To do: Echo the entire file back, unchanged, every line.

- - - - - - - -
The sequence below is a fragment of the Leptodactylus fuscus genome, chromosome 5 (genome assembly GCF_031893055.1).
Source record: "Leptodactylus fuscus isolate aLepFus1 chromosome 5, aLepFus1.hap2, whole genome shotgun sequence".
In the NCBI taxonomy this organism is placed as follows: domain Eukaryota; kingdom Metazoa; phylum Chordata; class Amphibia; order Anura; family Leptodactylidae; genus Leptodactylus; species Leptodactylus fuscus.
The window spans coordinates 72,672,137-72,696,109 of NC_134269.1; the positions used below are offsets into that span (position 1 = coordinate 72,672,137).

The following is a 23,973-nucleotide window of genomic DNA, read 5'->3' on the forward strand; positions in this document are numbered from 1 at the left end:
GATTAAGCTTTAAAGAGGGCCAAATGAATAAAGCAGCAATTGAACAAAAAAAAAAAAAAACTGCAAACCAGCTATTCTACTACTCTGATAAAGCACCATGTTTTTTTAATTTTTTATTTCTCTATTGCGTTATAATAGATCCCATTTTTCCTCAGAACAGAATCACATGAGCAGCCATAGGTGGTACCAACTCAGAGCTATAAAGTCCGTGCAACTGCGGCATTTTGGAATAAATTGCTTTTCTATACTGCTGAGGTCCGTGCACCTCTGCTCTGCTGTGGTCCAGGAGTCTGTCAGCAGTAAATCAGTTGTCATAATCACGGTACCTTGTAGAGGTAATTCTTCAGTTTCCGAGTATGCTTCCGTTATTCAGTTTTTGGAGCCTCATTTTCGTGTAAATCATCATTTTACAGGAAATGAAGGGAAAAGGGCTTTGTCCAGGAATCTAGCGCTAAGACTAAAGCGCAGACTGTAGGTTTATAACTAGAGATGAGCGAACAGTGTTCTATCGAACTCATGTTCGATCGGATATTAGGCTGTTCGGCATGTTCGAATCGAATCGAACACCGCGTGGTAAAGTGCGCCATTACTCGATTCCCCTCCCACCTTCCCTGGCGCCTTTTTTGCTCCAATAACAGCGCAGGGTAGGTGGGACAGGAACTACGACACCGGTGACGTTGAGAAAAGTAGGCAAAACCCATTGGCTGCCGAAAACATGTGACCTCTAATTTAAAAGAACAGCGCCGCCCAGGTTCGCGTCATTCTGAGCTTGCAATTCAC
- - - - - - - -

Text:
The sequence below is a fragment of the Leptodactylus fuscus genome, chromosome 5 (genome assembly GCF_031893055.1).
Source record: "Leptodactylus fuscus isolate aLepFus1 chromosome 5, aLepFus1.hap2, whole genome shotgun sequence".
In the NCBI taxonomy this organism is placed as follows: domain Eukaryota; kingdom Metazoa; phylum Chordata; class Amphibia; order Anura; family Leptodactylidae; genus Leptodactylus; species Leptodactylus fuscus.
The window spans coordinates 72,672,137-72,696,109 of NC_134269.1; the positions used below are offsets into that span (position 1 = coordinate 72,672,137).

The following is a 23,973-nucleotide window of genomic DNA, read 5'->3' on the forward strand; positions in this document are numbered from 1 at the left end:
GATTAAGCTTTAAAGAGGGCCAAATGAATAAAGCAGCAATTGAACAAAAAAAAAAAAAAACTGCAAACCAGCTATTCTACTACTCTGATAAAGCACCATGTTTTTTTAATTTTTTATTTCTCTATTGCGTTATAATAGATCCCATTTTTCCTCAGAACAGAATCACATGAGCAGCCATAGGTGGTACCAACTCAGAGCTATAAAGTCCGTGCAACTGCGGCATTTTGGAATAAATTGCTTTTCTATACTGCTGAGGTCCGTGCACCTCTGCTCTGCTGTGGTCCAGGAGTCTGTCAGCAGTAAATCAGTTGTCATAATCACGGTACCTTGTAGAGGTAATTCTTCAGTTTCCGAGTATGCTTCCGTTATTCAGTTTTTGGAGCCTCATTTTCGTGTAAATCATCATTTTACAGGAAATGAAGGGAAAAGGGCTTTGTCCAGGAATCTAGCGCTAAGACTAAAGCGCAGACTGTAGGTTTATAACTAGAGATGAGCGAACAGTGTTCTATCGAACTCATGTTCGATCGGATATTAGGCTGTTCGGCATGTTCGAATCGAATCGAACACCGCGTGGTAAAGTGCGCCATTACTCGATTCCCCTCCCACCTTCCCTGGCGCCTTTTTTGCTCCAATAACAGCGCAGGGTAGGTGGGACAGGAACTACGACACCGGTGACGTTGAGAAAAGTAGGCAAAACCCATTGGCTGCCGAAAACATGTGACCTCTAATTTAAAAGAACAGCGCCGCCCAGGTTCGCGTCATTCTGAGCTTGCAATTCAC